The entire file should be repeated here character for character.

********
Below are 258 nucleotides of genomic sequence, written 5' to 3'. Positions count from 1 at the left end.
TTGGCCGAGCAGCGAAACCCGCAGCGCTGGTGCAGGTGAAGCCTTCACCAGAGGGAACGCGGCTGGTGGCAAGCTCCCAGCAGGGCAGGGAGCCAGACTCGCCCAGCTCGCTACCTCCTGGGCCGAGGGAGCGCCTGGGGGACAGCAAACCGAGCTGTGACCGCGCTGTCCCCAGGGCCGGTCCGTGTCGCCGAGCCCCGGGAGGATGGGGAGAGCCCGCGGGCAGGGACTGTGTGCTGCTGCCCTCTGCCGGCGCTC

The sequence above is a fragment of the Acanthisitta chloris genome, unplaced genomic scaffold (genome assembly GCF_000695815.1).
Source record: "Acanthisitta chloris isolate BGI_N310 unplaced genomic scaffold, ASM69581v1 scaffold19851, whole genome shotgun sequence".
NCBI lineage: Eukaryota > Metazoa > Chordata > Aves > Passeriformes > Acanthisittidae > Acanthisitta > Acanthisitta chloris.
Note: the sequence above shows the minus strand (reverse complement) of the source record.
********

Below are 258 nucleotides of genomic sequence, written 5' to 3'. Positions count from 1 at the left end.
TTGGCCGAGCAGCGAAACCCGCAGCGCTGGTGCAGGTGAAGCCTTCACCAGAGGGAACGCGGCTGGTGGCAAGCTCCCAGCAGGGCAGGGAGCCAGACTCGCCCAGCTCGCTACCTCCTGGGCCGAGGGAGCGCCTGGGGGACAGCAAACCGAGCTGTGACCGCGCTGTCCCCAGGGCCGGTCCGTGTCGCCGAGCCCCGGGAGGATGGGGAGAGCCCGCGGGCAGGGACTGTGTGCTGCTGCCCTCTGCCGGCGCTC

The sequence above is a fragment of the Acanthisitta chloris genome, unplaced genomic scaffold (genome assembly GCF_000695815.1).
Source record: "Acanthisitta chloris isolate BGI_N310 unplaced genomic scaffold, ASM69581v1 scaffold19851, whole genome shotgun sequence".
NCBI lineage: Eukaryota > Metazoa > Chordata > Aves > Passeriformes > Acanthisittidae > Acanthisitta > Acanthisitta chloris.
Note: the sequence above shows the minus strand (reverse complement) of the source record.